Awarded Best MSc Dissertation at London South Bank University
Becoming a ‘top of mind’ brand: Testing the value of using high quality versus high quantity attributes in tourism destination brands
This research examines the relationship between brand and attribute association on subsequent brand salience. For the purpose of this study, brand salience is defined as top of mind awareness in buying situations (Sharp, 2010.) This study tests the popular theories that emphasise the use of high quality attributes in branding as opposed to using a large quantity of attributes, or linking a wide range of attributes to a brand regardless of the quality of those attributes. In addition, this study advocates brand salience as a real-world marketing objective in that it is a more practical strategy and a strong precursor to purchase intention. The study analysed the quality of attributes on the basis of level of importance, perceived differentiation, and attribute category type (product, benefit, situation). This study challenges the popular theories of quality attributes and suggests that applying attributes to marketing activity may simply be a numbers game; thereby becoming a top-of-mind brand is achieved by simply linking the most attributes as possible to the brand.
The data was obtained through application to the travel and tourism sector using five international destination brands. An online questionnaire was distributed to 400 UK residents. The destination brands were analysed based on the relationship between the attributes they were most strongly associated with and their individual brand salience rating. The findings indicate an overall lack of evidence to support a relationship between the quality of attributes and subsequent brand salience. Therefore, the results suggest that marketers would gain from shifting from a focus on the quality of attributes to a focus on the quantity of attributes. The evidence suggests that the more attributes associated with the brand, the more salient the brand, regardless of attribute quality.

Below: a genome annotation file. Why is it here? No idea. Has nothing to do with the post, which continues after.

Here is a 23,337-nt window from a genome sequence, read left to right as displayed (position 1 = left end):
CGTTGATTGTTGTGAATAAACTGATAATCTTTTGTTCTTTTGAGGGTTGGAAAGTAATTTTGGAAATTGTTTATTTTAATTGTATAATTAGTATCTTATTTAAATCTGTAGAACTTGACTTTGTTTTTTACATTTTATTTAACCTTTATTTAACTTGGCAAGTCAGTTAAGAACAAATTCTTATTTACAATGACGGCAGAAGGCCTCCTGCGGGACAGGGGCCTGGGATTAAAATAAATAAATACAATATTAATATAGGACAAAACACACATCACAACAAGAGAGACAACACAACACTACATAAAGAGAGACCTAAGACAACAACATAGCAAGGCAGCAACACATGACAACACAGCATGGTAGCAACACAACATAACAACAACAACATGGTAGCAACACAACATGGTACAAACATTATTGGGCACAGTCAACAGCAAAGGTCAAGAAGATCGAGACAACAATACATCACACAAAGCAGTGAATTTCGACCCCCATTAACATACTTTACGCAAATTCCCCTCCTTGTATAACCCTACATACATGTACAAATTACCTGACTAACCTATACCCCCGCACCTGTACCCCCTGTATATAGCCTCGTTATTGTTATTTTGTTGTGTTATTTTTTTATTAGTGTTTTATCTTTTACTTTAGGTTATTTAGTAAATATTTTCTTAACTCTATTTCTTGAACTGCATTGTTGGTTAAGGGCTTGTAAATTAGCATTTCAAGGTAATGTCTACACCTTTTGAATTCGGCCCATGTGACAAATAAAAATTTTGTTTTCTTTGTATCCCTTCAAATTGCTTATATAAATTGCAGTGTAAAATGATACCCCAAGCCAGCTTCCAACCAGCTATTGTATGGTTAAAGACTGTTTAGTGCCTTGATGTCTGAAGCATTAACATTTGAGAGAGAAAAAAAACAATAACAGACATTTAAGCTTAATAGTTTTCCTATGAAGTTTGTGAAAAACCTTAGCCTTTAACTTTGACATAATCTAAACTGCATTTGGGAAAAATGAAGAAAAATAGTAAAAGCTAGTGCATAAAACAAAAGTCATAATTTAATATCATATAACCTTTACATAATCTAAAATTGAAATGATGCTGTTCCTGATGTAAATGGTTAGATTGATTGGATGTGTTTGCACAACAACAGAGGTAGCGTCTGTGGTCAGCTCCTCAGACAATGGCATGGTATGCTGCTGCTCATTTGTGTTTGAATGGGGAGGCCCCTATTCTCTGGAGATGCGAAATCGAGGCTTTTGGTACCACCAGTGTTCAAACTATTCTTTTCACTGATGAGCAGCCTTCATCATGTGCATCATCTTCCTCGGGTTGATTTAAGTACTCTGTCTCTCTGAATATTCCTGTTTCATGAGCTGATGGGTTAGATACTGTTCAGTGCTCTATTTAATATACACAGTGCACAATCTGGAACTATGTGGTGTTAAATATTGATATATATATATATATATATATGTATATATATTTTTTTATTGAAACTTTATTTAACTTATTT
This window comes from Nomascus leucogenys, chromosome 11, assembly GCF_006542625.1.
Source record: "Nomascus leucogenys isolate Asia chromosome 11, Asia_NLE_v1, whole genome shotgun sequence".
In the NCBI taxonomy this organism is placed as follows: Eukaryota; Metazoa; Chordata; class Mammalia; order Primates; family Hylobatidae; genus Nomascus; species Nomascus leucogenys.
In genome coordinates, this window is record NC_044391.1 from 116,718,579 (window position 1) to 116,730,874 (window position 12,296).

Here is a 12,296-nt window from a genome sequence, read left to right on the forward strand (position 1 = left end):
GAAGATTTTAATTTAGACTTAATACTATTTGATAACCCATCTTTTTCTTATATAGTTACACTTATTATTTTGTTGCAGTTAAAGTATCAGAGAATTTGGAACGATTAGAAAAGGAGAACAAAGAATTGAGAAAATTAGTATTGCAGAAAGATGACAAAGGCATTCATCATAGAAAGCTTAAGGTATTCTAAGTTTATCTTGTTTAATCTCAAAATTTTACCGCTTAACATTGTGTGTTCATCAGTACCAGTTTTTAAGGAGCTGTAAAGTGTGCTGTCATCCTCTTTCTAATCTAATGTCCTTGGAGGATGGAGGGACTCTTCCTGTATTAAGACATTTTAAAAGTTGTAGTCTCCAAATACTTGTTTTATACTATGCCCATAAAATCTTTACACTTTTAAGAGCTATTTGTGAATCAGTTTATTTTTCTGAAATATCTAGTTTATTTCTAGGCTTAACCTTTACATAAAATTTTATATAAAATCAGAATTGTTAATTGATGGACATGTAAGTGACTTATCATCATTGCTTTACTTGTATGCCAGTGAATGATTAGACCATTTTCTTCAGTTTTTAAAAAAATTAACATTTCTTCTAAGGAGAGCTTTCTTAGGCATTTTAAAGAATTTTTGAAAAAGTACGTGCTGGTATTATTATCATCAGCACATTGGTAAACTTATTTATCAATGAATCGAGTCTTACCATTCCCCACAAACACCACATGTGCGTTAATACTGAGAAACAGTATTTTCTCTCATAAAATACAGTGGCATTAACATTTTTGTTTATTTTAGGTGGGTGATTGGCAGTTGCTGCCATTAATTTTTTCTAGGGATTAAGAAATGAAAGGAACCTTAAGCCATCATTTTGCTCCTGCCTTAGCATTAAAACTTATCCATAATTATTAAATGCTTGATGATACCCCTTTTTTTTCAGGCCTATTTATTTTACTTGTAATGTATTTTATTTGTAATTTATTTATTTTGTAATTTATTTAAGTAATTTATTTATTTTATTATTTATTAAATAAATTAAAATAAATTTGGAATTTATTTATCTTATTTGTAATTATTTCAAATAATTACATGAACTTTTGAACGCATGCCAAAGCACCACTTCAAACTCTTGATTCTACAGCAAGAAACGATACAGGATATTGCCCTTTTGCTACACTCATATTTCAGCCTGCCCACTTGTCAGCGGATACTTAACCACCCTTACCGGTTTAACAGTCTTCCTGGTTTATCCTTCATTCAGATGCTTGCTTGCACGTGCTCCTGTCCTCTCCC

Therefore, stress should be placed on linking the brand to a wide range of attributes, with the overall aim being that the brand becomes salient to a large number of customers who are likely to use any number of attributes in a buying situation. The study also concludes that building brand salience using quantity attributes is a practical way to stimulate purchase intention. The more attributes associated with the brand, the higher the number of links created, the bigger the brand’s potential share of mind.
This study’s main contribution is a clear empirical finding that challenges popular theories on strong brand positioning and differentiation, which stress the use of highly important and highly differentiating attributes. These popular theories fail to provide evidence to support their validity in a real-world marketing context. It also holds significant managerial implications for destination marketing organisations and tourism marketers, as well as marketers and brand managers in general, that are applicable to real-world marketing practice. The study dismisses the importance of using quality attributes and instead uncovers a strong relationship between the quantity of attributes and brand salience. This change of focus not only encourages marketers to re-evaluate their attribute strategy, but also permits marketers to place higher emphasis on the actual creativity behind the message. In addition, marketers will uncover deeper insight into the role brand salience plays in marketing success. Ultimately, this study provides a practical strategy for building a top-of-mind brand in a real world context.